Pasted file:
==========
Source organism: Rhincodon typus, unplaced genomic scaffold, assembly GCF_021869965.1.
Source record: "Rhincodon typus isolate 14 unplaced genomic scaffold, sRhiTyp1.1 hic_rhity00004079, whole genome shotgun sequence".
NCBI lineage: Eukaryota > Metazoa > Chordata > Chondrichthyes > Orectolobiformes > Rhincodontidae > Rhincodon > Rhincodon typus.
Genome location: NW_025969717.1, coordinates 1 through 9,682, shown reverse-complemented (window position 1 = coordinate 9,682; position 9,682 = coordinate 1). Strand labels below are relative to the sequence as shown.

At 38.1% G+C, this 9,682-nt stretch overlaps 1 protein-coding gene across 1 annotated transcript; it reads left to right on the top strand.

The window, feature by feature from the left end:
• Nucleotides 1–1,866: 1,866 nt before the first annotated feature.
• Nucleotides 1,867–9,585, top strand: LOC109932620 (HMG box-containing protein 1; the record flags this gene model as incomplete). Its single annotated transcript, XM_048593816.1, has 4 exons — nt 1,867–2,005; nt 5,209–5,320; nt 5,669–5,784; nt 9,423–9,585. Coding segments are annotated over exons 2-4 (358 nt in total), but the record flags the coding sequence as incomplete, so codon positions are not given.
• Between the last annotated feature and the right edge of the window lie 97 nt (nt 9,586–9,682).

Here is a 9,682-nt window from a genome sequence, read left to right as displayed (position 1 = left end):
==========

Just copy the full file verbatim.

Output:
Source organism: Rhincodon typus, unplaced genomic scaffold, assembly GCF_021869965.1.
Source record: "Rhincodon typus isolate 14 unplaced genomic scaffold, sRhiTyp1.1 hic_rhity00004079, whole genome shotgun sequence".
NCBI lineage: Eukaryota > Metazoa > Chordata > Chondrichthyes > Orectolobiformes > Rhincodontidae > Rhincodon > Rhincodon typus.
Genome location: NW_025969717.1, coordinates 1 through 9,682, shown reverse-complemented (window position 1 = coordinate 9,682; position 9,682 = coordinate 1). Strand labels below are relative to the sequence as shown.

At 38.1% G+C, this 9,682-nt stretch overlaps 1 protein-coding gene across 1 annotated transcript; it reads left to right on the top strand.

The window, feature by feature from the left end:
• Nucleotides 1–1,866: 1,866 nt before the first annotated feature.
• Nucleotides 1,867–9,585, top strand: LOC109932620 (HMG box-containing protein 1; the record flags this gene model as incomplete). Its single annotated transcript, XM_048593816.1, has 4 exons — nt 1,867–2,005; nt 5,209–5,320; nt 5,669–5,784; nt 9,423–9,585. Coding segments are annotated over exons 2-4 (358 nt in total), but the record flags the coding sequence as incomplete, so codon positions are not given.
• Between the last annotated feature and the right edge of the window lie 97 nt (nt 9,586–9,682).

Here is a 9,682-nt window from a genome sequence, read left to right as displayed (position 1 = left end):